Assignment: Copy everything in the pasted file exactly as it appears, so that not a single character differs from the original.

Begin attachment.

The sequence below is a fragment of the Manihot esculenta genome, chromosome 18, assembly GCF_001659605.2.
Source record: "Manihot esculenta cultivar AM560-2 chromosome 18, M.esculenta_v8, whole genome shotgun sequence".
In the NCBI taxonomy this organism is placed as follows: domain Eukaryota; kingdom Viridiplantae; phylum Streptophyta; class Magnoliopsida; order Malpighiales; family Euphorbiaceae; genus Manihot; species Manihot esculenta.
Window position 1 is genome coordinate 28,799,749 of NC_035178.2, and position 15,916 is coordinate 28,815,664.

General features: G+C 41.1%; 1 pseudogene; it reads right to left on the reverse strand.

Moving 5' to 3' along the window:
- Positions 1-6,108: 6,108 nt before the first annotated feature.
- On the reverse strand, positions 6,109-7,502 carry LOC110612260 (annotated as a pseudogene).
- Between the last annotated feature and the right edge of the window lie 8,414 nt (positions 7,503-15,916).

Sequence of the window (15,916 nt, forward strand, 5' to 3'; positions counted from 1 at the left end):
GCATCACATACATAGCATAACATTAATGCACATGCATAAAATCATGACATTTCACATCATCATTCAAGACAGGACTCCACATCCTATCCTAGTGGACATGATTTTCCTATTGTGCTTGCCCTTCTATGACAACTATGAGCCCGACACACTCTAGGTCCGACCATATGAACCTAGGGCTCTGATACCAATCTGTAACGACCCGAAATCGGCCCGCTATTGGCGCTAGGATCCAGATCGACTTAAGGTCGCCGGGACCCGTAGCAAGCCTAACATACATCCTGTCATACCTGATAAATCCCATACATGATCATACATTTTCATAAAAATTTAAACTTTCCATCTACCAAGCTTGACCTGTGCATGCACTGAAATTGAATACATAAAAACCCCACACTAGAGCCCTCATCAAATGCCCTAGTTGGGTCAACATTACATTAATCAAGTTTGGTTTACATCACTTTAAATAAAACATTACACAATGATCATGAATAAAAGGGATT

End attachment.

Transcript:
The sequence below is a fragment of the Manihot esculenta genome, chromosome 18, assembly GCF_001659605.2.
Source record: "Manihot esculenta cultivar AM560-2 chromosome 18, M.esculenta_v8, whole genome shotgun sequence".
In the NCBI taxonomy this organism is placed as follows: domain Eukaryota; kingdom Viridiplantae; phylum Streptophyta; class Magnoliopsida; order Malpighiales; family Euphorbiaceae; genus Manihot; species Manihot esculenta.
Window position 1 is genome coordinate 28,799,749 of NC_035178.2, and position 15,916 is coordinate 28,815,664.

General features: G+C 41.1%; 1 pseudogene; it reads right to left on the reverse strand.

Moving 5' to 3' along the window:
- Positions 1-6,108: 6,108 nt before the first annotated feature.
- On the reverse strand, positions 6,109-7,502 carry LOC110612260 (annotated as a pseudogene).
- Between the last annotated feature and the right edge of the window lie 8,414 nt (positions 7,503-15,916).

Sequence of the window (15,916 nt, forward strand, 5' to 3'; positions counted from 1 at the left end):
GCATCACATACATAGCATAACATTAATGCACATGCATAAAATCATGACATTTCACATCATCATTCAAGACAGGACTCCACATCCTATCCTAGTGGACATGATTTTCCTATTGTGCTTGCCCTTCTATGACAACTATGAGCCCGACACACTCTAGGTCCGACCATATGAACCTAGGGCTCTGATACCAATCTGTAACGACCCGAAATCGGCCCGCTATTGGCGCTAGGATCCAGATCGACTTAAGGTCGCCGGGACCCGTAGCAAGCCTAACATACATCCTGTCATACCTGATAAATCCCATACATGATCATACATTTTCATAAAAATTTAAACTTTCCATCTACCAAGCTTGACCTGTGCATGCACTGAAATTGAATACATAAAAACCCCACACTAGAGCCCTCATCAAATGCCCTAGTTGGGTCAACATTACATTAATCAAGTTTGGTTTACATCACTTTAAATAAAACATTACACAATGATCATGAATAAAAGGGATT